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'Extreme' 12-hour rescue after kangaroo's bizarre train track stunt

Wildlife rescuers were called in after Melbourne train drivers spotted the roo in a precarious and strange spot 20 metres above train tracks.

A wildlife rescuer has recalled the most "extreme" mission he has been involved in after a kangaroo was spotted stuck on a tiny ledge 20 metres above Melbourne trains tracks.

After getting calls from a few train drivers, "how the hell did he get there?" and "how are we going to get him down?" were naturally the first thoughts that crossed Andrew Cameron's mind, when he and others from The Wildlife Rescuers got to the scene at South Morang.

"I don't know how you could really put it into words, but holy s**t is probably a good way to do it," the vice president of the not-for-profit organisation told Yahoo News Australia about Wednesday's rescue.

A photo of the kangaroo on the ledge at the McDonalds road overpass in south Morang, Melbourne. A photo of him after being darted, while a train passes below.
The kangaroo was spotted on a small ledge at the McDonalds Road overpass in south Morang, Melbourne on Wednesday morning. Source: Supplied (Supplied)

The team theorised he could've "gone up the retaining wall" which gradually "gets lower as it goes further along".

"He must have got scared by a train and just hopped along the fence line, which has led him to continue going up there — as kangaroos can't just easily turn around — until it's gotten narrower. Then landed on that ledge and realised 'oh I can't go anywhere now'."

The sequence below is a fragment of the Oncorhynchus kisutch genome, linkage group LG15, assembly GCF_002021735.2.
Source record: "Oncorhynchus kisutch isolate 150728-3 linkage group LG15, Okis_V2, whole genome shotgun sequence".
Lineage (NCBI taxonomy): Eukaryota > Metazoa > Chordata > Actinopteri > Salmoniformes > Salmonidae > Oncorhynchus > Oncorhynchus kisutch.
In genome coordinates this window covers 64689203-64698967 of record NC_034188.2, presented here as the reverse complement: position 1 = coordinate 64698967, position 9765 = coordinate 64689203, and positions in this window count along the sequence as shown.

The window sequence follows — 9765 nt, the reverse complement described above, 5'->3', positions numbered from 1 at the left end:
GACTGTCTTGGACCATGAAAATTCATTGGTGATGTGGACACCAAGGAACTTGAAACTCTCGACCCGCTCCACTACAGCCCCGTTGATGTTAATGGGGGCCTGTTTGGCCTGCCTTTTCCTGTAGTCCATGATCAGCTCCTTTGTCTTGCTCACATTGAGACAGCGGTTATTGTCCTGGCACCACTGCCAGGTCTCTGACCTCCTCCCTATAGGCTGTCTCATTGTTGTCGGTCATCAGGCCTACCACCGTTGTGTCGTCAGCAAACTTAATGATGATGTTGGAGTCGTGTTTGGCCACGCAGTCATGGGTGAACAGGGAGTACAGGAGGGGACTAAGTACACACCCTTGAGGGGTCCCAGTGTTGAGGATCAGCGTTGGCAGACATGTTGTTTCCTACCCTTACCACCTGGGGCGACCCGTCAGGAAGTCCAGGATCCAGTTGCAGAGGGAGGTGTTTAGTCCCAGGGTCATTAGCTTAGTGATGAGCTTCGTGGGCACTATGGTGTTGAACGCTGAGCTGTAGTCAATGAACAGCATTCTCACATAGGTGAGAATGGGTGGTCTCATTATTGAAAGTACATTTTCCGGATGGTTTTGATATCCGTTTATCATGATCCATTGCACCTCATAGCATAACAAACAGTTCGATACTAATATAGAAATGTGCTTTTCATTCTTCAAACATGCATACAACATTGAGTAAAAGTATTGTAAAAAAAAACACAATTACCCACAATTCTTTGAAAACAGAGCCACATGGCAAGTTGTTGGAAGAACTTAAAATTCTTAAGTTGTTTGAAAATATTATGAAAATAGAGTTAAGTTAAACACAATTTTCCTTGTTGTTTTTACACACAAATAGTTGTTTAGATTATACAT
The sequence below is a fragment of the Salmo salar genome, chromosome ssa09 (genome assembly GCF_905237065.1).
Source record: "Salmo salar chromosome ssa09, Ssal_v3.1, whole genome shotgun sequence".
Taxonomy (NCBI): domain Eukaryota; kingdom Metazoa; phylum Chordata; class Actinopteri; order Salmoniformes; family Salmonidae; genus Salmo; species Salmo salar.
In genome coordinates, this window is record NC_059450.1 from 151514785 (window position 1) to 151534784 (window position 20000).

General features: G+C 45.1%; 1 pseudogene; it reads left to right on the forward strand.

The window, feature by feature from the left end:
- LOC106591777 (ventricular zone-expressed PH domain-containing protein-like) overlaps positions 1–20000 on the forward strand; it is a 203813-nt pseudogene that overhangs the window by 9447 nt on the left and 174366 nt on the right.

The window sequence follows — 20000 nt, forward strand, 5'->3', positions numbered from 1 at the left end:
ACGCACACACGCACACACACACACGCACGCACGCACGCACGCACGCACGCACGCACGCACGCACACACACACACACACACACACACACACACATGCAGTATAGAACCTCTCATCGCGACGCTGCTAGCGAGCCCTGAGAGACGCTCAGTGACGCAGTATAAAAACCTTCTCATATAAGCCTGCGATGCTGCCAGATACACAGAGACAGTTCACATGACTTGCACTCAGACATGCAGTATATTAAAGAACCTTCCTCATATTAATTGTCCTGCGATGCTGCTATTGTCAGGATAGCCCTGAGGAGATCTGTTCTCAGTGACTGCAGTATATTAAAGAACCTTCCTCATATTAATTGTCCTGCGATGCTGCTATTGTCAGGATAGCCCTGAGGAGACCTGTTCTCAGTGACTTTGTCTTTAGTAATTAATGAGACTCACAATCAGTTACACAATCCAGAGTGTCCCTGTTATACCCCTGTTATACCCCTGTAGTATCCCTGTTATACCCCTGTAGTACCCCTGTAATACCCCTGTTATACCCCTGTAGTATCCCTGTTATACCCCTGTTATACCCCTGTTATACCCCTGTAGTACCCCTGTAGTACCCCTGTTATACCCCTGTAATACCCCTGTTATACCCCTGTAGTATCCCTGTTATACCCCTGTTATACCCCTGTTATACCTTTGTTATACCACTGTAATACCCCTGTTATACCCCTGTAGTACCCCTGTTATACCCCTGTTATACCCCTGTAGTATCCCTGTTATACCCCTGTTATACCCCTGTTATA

How did they rescue the kangaroo?

Given that the animal was in a "very precarious" position, the rescuers required some assistance from SES Whittlesea and Metro Trains, who had to close down the train line. What followed was a very "nerve-racking" 12 hours.

A photo of the Wildlife Rescuers team positioned with a net below at the train tracks, in case the kangaroo wakes up and falls.
The Wildlife Rescuers team held up a net in case the kangaroo jumped or fell. Source: Supplied (Supplied)

The team decided to dart him as he was getting "antsy" watching everyone get into place as they were worried he would jump off the ledge. They were also worried he would get "woozy" from the dart and "prepared for the worst" by being positioned at the train tracks with a net.

"We thought at least we can break part of his fall, but we're not obviously going to be able to break all of it," he said.

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A photo of a Wildlife Rescuers volunteer and Metro Trains worker rescuing the kangaroo with a Cherry Picker from the train tracks. A photo of the kangaroo sleeping at an animal shelter in St Andrews, Melbourne.
A Wildlife Rescuers volunteer and Metro Trains worker rescued the kangaroo with a Cherry Picker from the train tracks. Source: Supplied (Supplied)

After "anxiously" waiting until he fell asleep, they had to dart him a few times again in case he woke up and fell, until he could be taken down from the ledge with a cherry picker from the tracks.

Finally at about 1am, he was safely taken down and taken to a shelter at St Andrews at 2am. "I've never done anything this extreme, it's probably one of the hardest rescues I've done, and I've been rescuing for about 10 years," Andrew said. "Whittlesea SES were amazing to work with."

'It was so nice on [Thursday] morning to get the news that he was up and starting to move around and everything."

He also encouraged members of the public to always "call in" if "something doesn't look right".

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